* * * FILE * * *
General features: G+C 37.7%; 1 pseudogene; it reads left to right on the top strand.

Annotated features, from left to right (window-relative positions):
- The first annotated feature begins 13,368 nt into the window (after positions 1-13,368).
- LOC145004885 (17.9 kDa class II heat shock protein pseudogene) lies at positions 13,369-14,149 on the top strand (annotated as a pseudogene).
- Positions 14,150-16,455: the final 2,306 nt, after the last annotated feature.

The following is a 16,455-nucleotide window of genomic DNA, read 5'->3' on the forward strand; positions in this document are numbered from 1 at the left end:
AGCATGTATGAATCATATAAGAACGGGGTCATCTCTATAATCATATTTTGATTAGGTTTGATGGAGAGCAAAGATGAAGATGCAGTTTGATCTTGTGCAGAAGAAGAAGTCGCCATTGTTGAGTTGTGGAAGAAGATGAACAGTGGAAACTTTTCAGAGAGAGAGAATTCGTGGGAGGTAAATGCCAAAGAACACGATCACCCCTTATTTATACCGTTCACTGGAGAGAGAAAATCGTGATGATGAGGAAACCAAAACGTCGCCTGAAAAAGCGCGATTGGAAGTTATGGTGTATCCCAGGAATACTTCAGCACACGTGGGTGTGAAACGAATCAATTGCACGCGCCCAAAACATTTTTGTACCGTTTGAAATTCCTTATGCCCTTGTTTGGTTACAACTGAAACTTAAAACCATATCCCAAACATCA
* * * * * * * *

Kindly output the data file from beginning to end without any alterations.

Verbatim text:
General features: G+C 37.7%; 1 pseudogene; it reads left to right on the top strand.

Annotated features, from left to right (window-relative positions):
- The first annotated feature begins 13,368 nt into the window (after positions 1-13,368).
- LOC145004885 (17.9 kDa class II heat shock protein pseudogene) lies at positions 13,369-14,149 on the top strand (annotated as a pseudogene).
- Positions 14,150-16,455: the final 2,306 nt, after the last annotated feature.

The following is a 16,455-nucleotide window of genomic DNA, read 5'->3' on the forward strand; positions in this document are numbered from 1 at the left end:
AGCATGTATGAATCATATAAGAACGGGGTCATCTCTATAATCATATTTTGATTAGGTTTGATGGAGAGCAAAGATGAAGATGCAGTTTGATCTTGTGCAGAAGAAGAAGTCGCCATTGTTGAGTTGTGGAAGAAGATGAACAGTGGAAACTTTTCAGAGAGAGAGAATTCGTGGGAGGTAAATGCCAAAGAACACGATCACCCCTTATTTATACCGTTCACTGGAGAGAGAAAATCGTGATGATGAGGAAACCAAAACGTCGCCTGAAAAAGCGCGATTGGAAGTTATGGTGTATCCCAGGAATACTTCAGCACACGTGGGTGTGAAACGAATCAATTGCACGCGCCCAAAACATTTTTGTACCGTTTGAAATTCCTTATGCCCTTGTTTGGTTACAACTGAAACTTAAAACCATATCCCAAACATCA